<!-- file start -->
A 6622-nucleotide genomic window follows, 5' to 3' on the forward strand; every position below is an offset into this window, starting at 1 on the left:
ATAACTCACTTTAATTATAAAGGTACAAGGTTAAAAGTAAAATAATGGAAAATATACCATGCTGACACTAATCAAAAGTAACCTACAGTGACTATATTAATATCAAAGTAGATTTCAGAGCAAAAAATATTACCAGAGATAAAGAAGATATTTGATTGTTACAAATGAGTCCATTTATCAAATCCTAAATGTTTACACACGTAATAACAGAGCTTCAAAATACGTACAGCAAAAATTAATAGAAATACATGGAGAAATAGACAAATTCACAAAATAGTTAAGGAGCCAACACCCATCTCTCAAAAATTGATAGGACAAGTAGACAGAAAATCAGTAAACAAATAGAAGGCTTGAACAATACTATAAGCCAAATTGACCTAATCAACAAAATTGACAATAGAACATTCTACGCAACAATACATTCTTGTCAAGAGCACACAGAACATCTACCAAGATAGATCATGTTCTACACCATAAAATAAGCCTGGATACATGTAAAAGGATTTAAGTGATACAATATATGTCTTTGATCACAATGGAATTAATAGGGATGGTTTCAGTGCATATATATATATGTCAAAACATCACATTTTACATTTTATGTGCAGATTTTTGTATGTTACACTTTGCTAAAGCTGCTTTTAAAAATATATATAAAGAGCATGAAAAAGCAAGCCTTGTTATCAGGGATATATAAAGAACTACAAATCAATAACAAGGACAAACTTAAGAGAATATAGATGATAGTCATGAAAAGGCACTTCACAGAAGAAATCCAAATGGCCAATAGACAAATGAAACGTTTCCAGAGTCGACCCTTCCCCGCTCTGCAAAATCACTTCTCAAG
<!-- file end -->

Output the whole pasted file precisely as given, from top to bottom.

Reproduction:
A 6622-nucleotide genomic window follows, 5' to 3' on the forward strand; every position below is an offset into this window, starting at 1 on the left:
ATAACTCACTTTAATTATAAAGGTACAAGGTTAAAAGTAAAATAATGGAAAATATACCATGCTGACACTAATCAAAAGTAACCTACAGTGACTATATTAATATCAAAGTAGATTTCAGAGCAAAAAATATTACCAGAGATAAAGAAGATATTTGATTGTTACAAATGAGTCCATTTATCAAATCCTAAATGTTTACACACGTAATAACAGAGCTTCAAAATACGTACAGCAAAAATTAATAGAAATACATGGAGAAATAGACAAATTCACAAAATAGTTAAGGAGCCAACACCCATCTCTCAAAAATTGATAGGACAAGTAGACAGAAAATCAGTAAACAAATAGAAGGCTTGAACAATACTATAAGCCAAATTGACCTAATCAACAAAATTGACAATAGAACATTCTACGCAACAATACATTCTTGTCAAGAGCACACAGAACATCTACCAAGATAGATCATGTTCTACACCATAAAATAAGCCTGGATACATGTAAAAGGATTTAAGTGATACAATATATGTCTTTGATCACAATGGAATTAATAGGGATGGTTTCAGTGCATATATATATATGTCAAAACATCACATTTTACATTTTATGTGCAGATTTTTGTATGTTACACTTTGCTAAAGCTGCTTTTAAAAATATATATAAAGAGCATGAAAAAGCAAGCCTTGTTATCAGGGATATATAAAGAACTACAAATCAATAACAAGGACAAACTTAAGAGAATATAGATGATAGTCATGAAAAGGCACTTCACAGAAGAAATCCAAATGGCCAATAGACAAATGAAACGTTTCCAGAGTCGACCCTTCCCCGCTCTGCAAAATCACTTCTCAAG